Why Obama wants healthcare bill by August -- think 2010 elections
The White House drumbeat is unrelenting: President Obama wants comprehensive healthcare reform -- with a public option -- on his desk before Congress leaves town for its summer recess Aug. 7.
"Don't bet against us. We are going to make this thing happen," Obama said this week during a Rose Garden appearance with his new surgeon general, Dr. Regina Benjamin.
Just back from a weeklong trip to Russia, Italy and Africa, the president said he did not want Congress to think he'd forgotten the issue. "I just want to put everybody on notice, because there was a lot of chatter during the week that I was gone," Obama said. "Inaction is not an option."
Republican critics have been quick to question why the rush, especially on a bill that could end up costing taxpayers $1.5 trillion over the next 10 years. And one of the doubters is Maine Republican Olympia J. Snowe, a moderate invited to the White House today in hopes Obama can sway her to support the plan.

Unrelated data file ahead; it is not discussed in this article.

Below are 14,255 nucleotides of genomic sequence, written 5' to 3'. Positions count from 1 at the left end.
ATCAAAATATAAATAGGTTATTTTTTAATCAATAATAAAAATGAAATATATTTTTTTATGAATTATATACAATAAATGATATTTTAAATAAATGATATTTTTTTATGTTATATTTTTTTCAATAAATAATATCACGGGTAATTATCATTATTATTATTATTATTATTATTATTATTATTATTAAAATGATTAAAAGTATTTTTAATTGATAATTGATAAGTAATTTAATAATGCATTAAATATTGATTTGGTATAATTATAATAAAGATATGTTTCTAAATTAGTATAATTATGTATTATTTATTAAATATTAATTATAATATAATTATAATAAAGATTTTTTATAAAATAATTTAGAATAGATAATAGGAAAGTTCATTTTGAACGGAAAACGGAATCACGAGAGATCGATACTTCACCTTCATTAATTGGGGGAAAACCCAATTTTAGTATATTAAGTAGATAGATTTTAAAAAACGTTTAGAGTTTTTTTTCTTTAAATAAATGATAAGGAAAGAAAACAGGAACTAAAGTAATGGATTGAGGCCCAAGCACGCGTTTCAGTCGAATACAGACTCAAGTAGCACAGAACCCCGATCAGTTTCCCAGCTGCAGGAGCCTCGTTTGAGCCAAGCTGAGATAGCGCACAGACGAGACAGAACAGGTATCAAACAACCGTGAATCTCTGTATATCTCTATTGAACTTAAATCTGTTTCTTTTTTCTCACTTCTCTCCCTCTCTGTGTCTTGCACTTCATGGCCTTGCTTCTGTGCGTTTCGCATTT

"I don’t know why there’s this insistence on getting it done yesterday," Snowe told reporters last night. "If you use President Johnson’s model on Medicare, for example, it took a year and a half, for good reason.”
So why is the White House rushing? In part, it's a calculus that Obama's still-high approval ratings are likely to soften as his term lengthens. So, use your political chits while you have them.
But another compelling reason is that the 2010 elections loom. Already, Blue Dog Democrats -- those moderates from Southern and rural parts of the country -- are balking at supporting a bill they say costs too much and saves too little. As Democrats in other swing districts get closer to reelection campaigns, they too could have qualms about backing a bill that will mandate that every American get health insurance and will pay for it with sizable tax increases on the wealthiest of their constituents.
"Very soon we'll be in the gravitational pull of the midterm elections, and it seems clear that Republicans . . . will run on tax cuts, deficit reduction and a much more scaled-down and privatized healthcare plan," former Clinton Labor Secretary Robert Reich told the Washington Post recently. "If the public begins to lose patience by election day, Democrats could have some real problems. And those problems of course could possibly extend through 2012."
-- Johanna Neuman
Photo credit: Marc Vaughn / Masterfile